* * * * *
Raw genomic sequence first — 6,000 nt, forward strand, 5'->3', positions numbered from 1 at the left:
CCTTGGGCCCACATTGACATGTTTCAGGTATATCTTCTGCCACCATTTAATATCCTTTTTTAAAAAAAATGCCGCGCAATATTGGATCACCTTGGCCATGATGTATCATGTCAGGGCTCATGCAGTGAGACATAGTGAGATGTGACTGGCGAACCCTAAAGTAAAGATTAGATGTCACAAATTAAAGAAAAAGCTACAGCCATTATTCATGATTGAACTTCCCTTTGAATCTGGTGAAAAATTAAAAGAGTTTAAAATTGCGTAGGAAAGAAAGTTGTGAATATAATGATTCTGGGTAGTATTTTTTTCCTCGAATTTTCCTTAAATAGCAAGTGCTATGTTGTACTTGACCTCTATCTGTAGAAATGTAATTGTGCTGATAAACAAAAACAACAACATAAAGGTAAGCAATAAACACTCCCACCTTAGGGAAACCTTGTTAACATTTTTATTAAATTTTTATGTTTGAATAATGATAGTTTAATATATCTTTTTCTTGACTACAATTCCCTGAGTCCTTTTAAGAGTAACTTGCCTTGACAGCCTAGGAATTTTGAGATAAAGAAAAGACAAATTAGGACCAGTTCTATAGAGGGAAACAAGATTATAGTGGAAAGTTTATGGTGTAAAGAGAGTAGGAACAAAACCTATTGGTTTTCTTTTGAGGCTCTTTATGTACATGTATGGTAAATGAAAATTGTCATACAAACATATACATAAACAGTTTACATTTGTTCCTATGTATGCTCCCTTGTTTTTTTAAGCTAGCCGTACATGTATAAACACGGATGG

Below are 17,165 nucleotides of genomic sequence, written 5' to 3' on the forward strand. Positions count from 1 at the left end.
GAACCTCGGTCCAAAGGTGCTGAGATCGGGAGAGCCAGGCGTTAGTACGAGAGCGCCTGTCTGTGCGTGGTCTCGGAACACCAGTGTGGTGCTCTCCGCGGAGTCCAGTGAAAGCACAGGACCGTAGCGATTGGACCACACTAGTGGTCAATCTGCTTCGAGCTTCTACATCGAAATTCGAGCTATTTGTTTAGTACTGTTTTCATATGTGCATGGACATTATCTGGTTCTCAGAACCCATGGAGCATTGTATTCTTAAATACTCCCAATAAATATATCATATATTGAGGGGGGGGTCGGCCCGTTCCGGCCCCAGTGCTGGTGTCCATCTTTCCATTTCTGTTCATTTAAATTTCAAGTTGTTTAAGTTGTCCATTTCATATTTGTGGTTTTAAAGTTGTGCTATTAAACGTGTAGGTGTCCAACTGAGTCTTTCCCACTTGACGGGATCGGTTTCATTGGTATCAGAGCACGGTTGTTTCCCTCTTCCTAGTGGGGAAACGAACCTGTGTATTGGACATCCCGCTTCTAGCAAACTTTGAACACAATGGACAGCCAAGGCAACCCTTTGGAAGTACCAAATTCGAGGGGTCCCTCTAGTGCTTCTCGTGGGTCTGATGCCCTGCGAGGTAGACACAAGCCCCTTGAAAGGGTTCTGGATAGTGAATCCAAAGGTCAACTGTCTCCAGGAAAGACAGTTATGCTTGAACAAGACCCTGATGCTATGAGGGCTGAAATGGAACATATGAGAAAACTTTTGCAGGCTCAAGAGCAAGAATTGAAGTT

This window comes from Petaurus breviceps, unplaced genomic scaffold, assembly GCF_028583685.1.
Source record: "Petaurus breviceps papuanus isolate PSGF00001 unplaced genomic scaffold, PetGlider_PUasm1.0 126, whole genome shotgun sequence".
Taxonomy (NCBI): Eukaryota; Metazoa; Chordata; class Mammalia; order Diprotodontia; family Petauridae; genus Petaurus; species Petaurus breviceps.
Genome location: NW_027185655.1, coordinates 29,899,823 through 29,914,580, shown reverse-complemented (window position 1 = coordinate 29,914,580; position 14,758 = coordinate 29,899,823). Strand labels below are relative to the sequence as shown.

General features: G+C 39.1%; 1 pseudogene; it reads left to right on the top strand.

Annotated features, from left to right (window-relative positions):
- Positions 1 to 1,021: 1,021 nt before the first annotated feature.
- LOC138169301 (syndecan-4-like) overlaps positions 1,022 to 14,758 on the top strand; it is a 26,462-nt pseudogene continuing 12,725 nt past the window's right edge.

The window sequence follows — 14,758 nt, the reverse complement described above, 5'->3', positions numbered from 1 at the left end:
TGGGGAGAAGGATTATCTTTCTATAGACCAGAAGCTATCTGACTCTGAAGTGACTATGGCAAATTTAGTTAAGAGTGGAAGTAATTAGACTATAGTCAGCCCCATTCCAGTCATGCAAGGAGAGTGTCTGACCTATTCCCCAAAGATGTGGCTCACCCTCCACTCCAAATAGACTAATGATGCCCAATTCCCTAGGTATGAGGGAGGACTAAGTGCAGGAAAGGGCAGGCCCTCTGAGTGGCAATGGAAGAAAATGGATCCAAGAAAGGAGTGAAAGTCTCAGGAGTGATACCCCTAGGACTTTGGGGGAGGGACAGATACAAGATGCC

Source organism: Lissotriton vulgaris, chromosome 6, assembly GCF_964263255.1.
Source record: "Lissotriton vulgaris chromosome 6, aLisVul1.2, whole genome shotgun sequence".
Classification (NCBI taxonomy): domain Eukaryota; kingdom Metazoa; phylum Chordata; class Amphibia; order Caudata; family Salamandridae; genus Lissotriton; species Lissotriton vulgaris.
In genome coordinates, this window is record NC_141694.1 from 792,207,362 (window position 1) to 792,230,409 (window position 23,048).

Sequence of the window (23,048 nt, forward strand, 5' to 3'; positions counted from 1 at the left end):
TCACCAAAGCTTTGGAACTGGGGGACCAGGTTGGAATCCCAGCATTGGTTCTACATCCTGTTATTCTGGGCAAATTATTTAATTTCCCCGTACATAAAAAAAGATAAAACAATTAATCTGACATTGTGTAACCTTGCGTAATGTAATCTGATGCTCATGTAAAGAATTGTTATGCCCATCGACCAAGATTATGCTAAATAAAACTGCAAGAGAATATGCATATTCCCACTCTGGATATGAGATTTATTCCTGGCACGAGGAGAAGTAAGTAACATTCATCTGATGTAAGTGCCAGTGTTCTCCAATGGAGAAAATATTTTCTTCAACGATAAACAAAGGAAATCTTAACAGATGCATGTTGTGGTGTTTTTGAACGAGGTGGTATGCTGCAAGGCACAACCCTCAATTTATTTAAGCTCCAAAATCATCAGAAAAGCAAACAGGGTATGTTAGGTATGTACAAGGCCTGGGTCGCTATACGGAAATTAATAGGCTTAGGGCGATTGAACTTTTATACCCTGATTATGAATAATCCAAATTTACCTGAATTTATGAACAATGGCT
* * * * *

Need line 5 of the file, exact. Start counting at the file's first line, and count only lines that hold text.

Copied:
This window comes from Petaurus breviceps, unplaced genomic scaffold, assembly GCF_028583685.1.